Rather than being "breathtakingly radical," "looney," or "anti-democratic," Guinier's writings simply illustrate the widely recognizable pitfalls of the single-member, winner-take-all electoral system used in the United States that continues to overrepresent cis, white men. Although Clinton withdrew her nomination in June 1993, Guinier did not go quietly. She spoke out in her own defense and earned national acclaim, saying, "I am a democratic idealist who believes that politics need not be forever seen as 'I win, you lose,' a dynamic in which some people are permanent monopoly winners and others are permanently excluded losers."
While losing a chance to lead the Civil Rights Division, Guinier's ideas have gained traction in the United States. More than 100 localities have resolved voting rights cases with proportional voting systems, including cases brought by the Department of Justice in New York, where Port Chester adopted cumulative voting, and in Michigan, where Eastpointe adopted the proportional form of ranked-choice voting. Rashad Robinon, president of Color of Change, affirmed the increasing relevance of Guinier's ideas in awarding her with FairVote's Champion of Democracy award in 2017.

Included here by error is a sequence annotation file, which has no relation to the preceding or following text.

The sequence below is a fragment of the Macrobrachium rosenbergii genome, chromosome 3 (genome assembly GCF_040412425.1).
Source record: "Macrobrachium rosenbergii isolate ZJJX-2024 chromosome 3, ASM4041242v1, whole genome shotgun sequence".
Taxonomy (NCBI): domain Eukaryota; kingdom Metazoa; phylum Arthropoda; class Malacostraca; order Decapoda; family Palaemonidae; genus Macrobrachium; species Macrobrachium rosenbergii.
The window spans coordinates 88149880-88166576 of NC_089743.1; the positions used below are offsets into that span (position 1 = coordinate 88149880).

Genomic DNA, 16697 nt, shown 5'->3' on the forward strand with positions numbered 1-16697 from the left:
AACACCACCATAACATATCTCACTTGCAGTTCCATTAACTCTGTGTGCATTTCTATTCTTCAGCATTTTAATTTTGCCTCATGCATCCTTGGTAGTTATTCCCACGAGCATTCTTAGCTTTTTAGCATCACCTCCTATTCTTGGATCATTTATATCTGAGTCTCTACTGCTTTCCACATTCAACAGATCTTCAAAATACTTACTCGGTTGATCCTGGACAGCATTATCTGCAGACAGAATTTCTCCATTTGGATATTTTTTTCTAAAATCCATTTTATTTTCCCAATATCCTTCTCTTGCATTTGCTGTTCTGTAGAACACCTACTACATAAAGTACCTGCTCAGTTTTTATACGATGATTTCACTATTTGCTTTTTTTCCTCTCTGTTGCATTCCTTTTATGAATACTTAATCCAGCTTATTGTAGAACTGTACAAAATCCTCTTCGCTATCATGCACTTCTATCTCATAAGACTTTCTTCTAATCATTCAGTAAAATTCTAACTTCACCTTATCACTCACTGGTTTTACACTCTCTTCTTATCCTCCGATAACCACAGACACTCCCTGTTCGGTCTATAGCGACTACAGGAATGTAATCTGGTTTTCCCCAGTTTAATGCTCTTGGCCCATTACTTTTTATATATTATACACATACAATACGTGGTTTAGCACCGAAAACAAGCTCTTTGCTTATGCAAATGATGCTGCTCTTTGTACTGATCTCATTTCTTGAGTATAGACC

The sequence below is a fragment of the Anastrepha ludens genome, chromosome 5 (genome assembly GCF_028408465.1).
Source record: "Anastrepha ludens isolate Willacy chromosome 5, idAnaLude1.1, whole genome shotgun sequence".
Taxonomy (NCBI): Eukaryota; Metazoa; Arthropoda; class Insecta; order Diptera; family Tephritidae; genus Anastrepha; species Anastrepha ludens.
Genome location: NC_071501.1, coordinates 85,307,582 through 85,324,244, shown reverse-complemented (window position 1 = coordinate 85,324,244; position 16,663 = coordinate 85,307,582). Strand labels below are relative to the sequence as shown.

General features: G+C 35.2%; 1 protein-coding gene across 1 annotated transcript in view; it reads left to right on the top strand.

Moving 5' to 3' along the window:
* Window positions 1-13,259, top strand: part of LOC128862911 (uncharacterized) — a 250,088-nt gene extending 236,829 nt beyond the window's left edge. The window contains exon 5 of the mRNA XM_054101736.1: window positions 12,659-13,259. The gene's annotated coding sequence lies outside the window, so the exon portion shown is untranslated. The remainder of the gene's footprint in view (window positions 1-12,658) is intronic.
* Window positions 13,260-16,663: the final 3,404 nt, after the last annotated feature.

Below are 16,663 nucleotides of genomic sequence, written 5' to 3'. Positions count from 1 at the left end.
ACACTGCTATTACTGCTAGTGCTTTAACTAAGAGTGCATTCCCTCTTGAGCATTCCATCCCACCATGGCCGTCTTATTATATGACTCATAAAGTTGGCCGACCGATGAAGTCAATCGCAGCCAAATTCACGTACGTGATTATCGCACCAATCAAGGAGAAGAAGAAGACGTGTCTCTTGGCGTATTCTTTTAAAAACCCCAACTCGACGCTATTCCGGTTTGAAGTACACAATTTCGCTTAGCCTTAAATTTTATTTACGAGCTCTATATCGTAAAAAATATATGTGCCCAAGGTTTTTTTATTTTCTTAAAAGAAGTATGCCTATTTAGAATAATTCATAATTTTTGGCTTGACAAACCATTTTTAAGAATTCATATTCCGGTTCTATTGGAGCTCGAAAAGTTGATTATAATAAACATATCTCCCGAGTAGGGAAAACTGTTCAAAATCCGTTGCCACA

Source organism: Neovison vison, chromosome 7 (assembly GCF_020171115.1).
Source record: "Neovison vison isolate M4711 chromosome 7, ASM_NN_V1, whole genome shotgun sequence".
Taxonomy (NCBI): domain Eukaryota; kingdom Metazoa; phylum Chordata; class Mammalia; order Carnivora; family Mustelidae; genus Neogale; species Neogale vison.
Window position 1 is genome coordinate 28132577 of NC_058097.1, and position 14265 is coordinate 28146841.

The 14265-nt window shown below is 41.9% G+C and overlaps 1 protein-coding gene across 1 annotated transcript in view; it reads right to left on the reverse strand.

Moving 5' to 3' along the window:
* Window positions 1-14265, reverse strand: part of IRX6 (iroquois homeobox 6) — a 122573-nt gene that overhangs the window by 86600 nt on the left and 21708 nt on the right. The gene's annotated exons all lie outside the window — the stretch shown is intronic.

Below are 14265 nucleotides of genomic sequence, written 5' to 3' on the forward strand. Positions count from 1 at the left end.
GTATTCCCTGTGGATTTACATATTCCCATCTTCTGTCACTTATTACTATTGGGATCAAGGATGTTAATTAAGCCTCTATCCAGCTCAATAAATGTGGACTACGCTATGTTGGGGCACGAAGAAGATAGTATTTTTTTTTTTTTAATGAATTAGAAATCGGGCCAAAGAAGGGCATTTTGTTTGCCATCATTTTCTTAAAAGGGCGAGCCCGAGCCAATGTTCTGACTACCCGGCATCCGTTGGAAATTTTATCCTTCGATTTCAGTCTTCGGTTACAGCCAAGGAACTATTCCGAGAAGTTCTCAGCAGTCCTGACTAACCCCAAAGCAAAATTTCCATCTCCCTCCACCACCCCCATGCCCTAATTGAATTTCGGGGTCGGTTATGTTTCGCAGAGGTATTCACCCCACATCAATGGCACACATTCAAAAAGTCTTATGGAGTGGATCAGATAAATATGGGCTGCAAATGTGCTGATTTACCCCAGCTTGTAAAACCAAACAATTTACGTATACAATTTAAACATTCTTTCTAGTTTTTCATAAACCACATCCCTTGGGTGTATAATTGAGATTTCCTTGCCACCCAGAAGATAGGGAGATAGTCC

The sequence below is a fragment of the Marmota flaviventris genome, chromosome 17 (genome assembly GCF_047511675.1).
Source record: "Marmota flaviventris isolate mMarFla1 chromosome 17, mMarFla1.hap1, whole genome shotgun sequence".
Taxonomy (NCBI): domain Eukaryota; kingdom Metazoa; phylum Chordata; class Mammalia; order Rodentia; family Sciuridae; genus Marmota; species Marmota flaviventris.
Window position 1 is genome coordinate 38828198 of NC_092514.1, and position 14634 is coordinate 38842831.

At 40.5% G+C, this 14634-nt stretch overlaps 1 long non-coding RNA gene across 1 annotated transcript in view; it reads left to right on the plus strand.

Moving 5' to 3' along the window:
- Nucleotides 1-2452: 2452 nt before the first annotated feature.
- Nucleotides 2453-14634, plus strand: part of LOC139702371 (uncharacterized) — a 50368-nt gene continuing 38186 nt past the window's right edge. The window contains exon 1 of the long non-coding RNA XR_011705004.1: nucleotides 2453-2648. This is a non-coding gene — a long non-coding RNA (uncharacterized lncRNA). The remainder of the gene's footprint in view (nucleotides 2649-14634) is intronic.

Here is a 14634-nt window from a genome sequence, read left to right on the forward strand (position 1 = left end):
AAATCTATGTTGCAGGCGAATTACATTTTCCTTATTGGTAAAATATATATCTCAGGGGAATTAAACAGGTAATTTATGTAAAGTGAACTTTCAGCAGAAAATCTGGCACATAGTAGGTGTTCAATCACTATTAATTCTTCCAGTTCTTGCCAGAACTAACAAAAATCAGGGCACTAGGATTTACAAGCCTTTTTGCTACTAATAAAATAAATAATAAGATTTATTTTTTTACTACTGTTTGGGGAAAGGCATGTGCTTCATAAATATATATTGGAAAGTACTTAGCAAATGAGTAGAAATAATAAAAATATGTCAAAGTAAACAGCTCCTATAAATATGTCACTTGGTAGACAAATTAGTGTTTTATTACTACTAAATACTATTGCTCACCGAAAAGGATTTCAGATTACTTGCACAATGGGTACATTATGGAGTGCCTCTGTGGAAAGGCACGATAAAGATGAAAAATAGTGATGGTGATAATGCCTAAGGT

Kristen Clarke's confirmation process often mirrored that of Lani Guinier. Many of Clarke's critics again cast her as too "radical" to hold the position, in response to Clarke suggesting more money be spent on social programs like emotional health treatment and other often overlooked and underfunded areas. Despite historic strides in recent years for women, women of color continue to be scapegoated and dismissed for common-sense and practical solutions to structural issues. But as with Guinier, Clarke may get the final word: She now runs the Civil Rights Division at a historic time, when basic issues of fair access and fair representation are at play, and where a strong protector of the Voting Rights Act is more important than ever